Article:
That’s not sufficient for Chise, who didn’t get all the answers she wanted, and initiates a search for Elias with Ruth. Along the way, they encounter an old man apparently in thrall to a leannan sidhe, a kind of vampire that gives their host talent in exchange for their blood – but she is invisible to him.

The thing is…while Joel Garland is a big reader and occasional writer, he doesn’t have the talent or fame one would expect the Sidhe to give him. Nor does she even take his blood, because he lacks the ambition that is usually the opening her kind uses to gain a host.

Instead, she fell for him, years ago, when they met eyes. They meet eyes again, and the Sidhe believes it’s because Chise, a sleigh beggy, is there. She gives Chise a couple of kisses as thanks and asks her to come see Joel again some time, but insists, almost tsundere-like, that she doesn’t actually love the guy, since she can’t give him talent or take his blood.

Chise doesn’t think she can talk of love when all she can think about is herself…but is she really doing that? Does she only worry about Elias because he saved her; because gives her a reason to live; because she benefits?

Ruth finds Elias resting in a pool and Chise races to him, demanding more answers even though she expects only a few mixed with half-truths and deflections. Elias always assumed a minimum of information was needed since she understands and accepts him so quickly.

What he didn’t realize was that Chise cares about him to the extent a note and a little bit of explanation isn’t always going to cut it; she’s going to want more sometimes. Elias, taken aback by her “new faces”, now understands, but still needs more time to recover and gather his thoughts.

Just then, Echo’s familiar appears on behalf of Lindel, to invite Elias and Chise to the Land of the Dragons where he has “business” with her, revealing the setting for Chise’s next adventure.

Kekkai Sensen & Beyond – 09

The “Desperate Fight in the Macro Zone” concludes in epic, massively satisfying, and surprisingly moving fashion, proving that splitting it into two parts was a smart move. Hellsalem’s Lot gathers on rooftops to watch the pandemonium unfold, confident the world’s largest individual, Gigagigafutmassif will put the Rielmonster in its place.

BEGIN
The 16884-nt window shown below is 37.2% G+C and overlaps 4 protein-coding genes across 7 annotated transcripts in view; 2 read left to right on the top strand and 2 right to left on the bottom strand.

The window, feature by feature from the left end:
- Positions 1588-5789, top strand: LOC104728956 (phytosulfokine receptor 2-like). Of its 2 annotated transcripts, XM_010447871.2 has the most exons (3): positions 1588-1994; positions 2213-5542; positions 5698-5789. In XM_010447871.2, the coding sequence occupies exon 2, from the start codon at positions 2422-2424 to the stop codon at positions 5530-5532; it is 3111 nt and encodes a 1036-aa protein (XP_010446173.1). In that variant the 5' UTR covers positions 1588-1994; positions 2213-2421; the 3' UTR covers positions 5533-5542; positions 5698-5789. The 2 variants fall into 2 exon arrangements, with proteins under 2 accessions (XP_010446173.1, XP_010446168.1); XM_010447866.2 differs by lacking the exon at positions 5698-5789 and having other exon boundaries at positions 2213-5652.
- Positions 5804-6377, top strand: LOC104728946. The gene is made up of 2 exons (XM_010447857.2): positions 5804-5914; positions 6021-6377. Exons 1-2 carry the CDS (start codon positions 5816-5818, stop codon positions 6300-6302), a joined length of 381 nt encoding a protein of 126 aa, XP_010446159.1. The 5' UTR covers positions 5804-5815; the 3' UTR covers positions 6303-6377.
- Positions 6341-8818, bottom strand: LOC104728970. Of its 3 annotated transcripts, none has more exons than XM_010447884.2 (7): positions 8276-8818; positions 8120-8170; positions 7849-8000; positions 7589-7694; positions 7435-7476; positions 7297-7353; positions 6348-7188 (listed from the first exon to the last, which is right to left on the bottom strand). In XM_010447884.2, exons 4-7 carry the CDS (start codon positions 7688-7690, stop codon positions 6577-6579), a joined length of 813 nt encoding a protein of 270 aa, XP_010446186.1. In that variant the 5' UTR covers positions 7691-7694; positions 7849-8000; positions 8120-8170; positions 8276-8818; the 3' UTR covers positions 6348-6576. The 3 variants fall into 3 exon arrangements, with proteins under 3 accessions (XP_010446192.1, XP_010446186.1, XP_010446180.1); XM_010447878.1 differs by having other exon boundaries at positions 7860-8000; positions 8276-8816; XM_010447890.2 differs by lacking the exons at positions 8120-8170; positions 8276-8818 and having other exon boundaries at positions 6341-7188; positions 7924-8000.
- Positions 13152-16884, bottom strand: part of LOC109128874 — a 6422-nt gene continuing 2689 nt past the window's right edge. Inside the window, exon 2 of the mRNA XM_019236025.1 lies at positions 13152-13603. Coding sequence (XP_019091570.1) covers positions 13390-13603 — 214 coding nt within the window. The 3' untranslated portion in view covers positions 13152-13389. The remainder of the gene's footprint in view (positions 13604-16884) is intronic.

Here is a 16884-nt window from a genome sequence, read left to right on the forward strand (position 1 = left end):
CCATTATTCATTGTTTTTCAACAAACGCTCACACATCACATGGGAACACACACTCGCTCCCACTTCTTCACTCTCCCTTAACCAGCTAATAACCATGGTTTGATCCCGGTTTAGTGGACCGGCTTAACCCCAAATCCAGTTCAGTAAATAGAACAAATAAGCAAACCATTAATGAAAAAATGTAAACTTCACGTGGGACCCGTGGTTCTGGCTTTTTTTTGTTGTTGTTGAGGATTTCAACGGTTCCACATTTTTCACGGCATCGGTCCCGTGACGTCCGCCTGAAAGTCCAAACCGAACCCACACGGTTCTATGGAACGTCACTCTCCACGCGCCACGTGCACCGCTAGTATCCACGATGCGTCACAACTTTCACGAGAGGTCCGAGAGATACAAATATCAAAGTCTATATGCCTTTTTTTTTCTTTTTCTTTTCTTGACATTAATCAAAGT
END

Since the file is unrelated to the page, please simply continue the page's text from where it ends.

Of course, using force against Riel only makes him bigger and stronger, leading Giga to beat a hasty retreat and leaving the crowd without a champion to save them from certain ruin. Chain and the Werewolf Bureau are in the midst of a week wine cellar-emptying girls’ “night” out, and miss the whole thing.

Riel has long since had his fill of his situation, but Gemnemo is unsympathetic; he wants his latest experiment to play itself out to its devastating conclusion, with him pulling the strings the whole way. Riel now knows how solitary it is “at the top” of the city’s food chain.

For such an action-packed episode, the first act is mostly Riel fondly remembering one fine day in Central Park (or whatever it’s called in HSL) with Leo. When a batted baseball breaks Riel’s arm, Leo goes to bat for him, not only standing up to the bully that hit the ball and laughed at Riel’s arm, but headbutting him.

Leo didn’t back down on that lovely, pastoral day (it really is a gorgeous memory accompanied by an appropriately wistful musical score), despite being small and relatively puny; Riel, on the other hand, is disgusted with himself for running away in a similar situation.

Now that he’s more lucid, he can see Libra members not back down even though their opponent is orders of magnitude bigger and stronger. And with infiltration expert Chain indisposed, it falls to lil’ Leo and Sonic to deposit Li Gado’s weapon into Riel’s giant body. Leo has to take his God’s Eyes to their absolute limit, but he’s not giving up on his friend.

Gado makes it clear that Riel is probably not even in control of his body any more, as Gemnemo is a control freak who responds to Riel’s second thoughts by starting an operation that will eliminate his free will—but not his senses, making him watch and hear all the millions he’ll kill.

Gemnemo, in the end, is just another bully who has exploited Riel’s need to be stronger for his own scientific gain. Thankfuly, Sonic gets to Gemnemo in time to stop him, and Riel’s giant body gradually shrinks, until he stumbles and falls into the Eternal Hollow.

In the aftermath, Zapp tries to excoriate a contrite (and likely hungover) Chain for being AWOL during the battle, but Leo steps in to remind Zapp that he was indisposed as well due to his attempt to swindle Riel when he was more human-sized.

Five days later, Leo has a walk in the park, still picturesque and tranquil, but seems lonelier without Mr. Riel by his side. All of a sudden, he notices something under his shoe: Gado’s weapon shrunk Riel to the size of a mouse!

But Riel is actually just fine being this size; for one thing, the view’s not bad (Leo now appears monumental to him, matching his bravery and loyalty to his friends); for another, he wouldn’t feel right being all the way back to normal after the fuss he caused.